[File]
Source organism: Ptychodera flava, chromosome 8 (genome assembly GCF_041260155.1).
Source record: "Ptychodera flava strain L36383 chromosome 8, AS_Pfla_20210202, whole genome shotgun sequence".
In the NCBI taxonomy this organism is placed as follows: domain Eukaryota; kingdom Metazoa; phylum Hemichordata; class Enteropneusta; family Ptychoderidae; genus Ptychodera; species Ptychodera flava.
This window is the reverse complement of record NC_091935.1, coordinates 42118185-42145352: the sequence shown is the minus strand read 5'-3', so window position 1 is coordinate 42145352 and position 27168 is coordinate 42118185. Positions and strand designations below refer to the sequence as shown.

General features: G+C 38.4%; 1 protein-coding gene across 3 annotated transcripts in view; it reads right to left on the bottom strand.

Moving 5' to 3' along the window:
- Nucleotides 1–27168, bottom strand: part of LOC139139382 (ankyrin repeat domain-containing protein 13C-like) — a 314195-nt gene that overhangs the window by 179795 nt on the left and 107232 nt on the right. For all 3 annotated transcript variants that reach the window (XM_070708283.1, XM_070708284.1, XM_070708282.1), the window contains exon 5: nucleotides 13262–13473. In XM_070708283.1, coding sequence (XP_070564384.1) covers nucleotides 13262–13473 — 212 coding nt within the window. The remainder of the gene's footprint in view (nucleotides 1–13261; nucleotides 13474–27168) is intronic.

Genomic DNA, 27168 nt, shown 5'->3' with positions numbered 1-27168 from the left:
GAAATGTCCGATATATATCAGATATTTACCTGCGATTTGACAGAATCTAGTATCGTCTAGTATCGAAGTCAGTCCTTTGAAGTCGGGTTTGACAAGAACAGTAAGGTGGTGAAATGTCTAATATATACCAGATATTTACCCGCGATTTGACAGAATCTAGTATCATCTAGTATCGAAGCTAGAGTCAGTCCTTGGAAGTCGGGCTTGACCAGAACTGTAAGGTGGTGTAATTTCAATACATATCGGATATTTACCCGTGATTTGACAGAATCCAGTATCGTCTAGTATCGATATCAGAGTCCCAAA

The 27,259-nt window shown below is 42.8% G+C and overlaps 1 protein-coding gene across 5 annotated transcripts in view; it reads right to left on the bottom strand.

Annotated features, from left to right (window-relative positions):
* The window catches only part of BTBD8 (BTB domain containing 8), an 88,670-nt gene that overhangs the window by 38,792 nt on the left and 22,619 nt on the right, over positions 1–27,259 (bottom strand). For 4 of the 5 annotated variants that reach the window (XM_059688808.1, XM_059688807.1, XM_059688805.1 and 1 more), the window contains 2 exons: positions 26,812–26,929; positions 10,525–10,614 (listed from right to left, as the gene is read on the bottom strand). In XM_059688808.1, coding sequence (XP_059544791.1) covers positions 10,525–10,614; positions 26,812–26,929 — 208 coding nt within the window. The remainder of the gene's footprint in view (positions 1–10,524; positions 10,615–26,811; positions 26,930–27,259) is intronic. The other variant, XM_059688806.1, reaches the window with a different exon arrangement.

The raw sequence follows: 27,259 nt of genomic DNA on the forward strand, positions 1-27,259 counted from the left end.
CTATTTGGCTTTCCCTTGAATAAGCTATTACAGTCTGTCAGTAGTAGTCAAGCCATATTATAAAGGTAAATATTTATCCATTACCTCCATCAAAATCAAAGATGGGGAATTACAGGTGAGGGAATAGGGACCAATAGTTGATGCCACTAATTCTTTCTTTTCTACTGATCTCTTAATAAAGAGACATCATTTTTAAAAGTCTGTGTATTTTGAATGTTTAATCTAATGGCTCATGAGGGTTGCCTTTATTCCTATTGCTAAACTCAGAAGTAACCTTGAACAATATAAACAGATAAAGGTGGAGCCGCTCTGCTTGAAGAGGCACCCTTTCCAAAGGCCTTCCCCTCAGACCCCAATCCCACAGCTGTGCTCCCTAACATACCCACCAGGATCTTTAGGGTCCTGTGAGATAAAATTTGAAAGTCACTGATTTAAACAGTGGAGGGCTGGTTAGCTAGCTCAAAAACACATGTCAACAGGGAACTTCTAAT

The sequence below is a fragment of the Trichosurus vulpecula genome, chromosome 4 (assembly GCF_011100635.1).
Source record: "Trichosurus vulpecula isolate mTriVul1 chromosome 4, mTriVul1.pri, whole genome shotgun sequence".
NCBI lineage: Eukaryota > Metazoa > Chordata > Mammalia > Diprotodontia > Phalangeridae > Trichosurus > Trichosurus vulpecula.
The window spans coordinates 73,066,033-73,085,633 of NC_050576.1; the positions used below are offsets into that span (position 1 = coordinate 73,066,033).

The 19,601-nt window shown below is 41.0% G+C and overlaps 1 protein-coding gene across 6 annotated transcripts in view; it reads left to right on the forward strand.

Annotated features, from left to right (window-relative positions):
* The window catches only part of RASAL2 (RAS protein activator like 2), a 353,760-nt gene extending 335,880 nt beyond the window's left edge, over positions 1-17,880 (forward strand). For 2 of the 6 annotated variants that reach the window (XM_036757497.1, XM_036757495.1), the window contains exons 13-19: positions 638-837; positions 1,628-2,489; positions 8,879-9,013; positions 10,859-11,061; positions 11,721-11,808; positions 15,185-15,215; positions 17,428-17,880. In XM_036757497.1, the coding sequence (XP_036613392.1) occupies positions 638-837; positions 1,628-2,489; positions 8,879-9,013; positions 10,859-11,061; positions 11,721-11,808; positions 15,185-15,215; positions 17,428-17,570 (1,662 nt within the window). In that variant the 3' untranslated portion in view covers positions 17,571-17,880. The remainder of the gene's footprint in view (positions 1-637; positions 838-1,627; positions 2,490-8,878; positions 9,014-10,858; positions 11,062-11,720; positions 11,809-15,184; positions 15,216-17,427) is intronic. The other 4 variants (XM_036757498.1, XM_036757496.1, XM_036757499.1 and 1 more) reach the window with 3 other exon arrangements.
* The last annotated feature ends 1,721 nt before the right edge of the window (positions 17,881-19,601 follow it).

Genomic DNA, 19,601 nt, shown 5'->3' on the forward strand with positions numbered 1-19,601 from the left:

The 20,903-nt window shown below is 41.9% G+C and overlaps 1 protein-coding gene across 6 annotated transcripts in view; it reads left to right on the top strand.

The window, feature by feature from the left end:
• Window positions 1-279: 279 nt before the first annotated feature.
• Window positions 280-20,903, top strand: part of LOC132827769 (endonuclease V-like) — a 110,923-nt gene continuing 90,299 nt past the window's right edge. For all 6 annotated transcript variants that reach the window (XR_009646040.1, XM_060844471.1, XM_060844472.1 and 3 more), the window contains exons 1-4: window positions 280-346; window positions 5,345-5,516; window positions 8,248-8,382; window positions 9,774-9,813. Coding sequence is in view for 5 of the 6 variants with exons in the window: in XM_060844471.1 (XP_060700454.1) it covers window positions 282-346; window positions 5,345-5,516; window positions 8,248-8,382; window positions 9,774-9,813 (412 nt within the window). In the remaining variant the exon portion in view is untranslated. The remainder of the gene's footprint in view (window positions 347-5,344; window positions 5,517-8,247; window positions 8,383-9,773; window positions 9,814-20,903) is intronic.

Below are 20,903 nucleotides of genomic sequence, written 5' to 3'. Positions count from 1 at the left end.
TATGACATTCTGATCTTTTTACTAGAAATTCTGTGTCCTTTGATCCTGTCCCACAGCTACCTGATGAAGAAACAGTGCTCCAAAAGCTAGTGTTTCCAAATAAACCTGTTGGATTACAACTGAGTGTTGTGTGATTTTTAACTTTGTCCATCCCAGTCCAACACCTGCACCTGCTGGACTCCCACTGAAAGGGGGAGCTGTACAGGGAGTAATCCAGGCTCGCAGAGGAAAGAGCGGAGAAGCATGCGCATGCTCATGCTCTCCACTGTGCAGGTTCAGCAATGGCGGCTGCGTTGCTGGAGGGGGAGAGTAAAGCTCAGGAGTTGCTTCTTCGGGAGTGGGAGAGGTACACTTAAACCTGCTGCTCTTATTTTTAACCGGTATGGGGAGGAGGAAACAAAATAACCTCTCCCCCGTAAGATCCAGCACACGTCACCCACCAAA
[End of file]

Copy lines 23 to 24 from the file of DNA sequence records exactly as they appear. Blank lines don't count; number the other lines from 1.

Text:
Genomic DNA, 19,601 nt, shown 5'->3' on the forward strand with positions numbered 1-19,601 from the left:

The 20,903-nt window shown below is 41.9% G+C and overlaps 1 protein-coding gene across 6 annotated transcripts in view; it reads left to right on the top strand.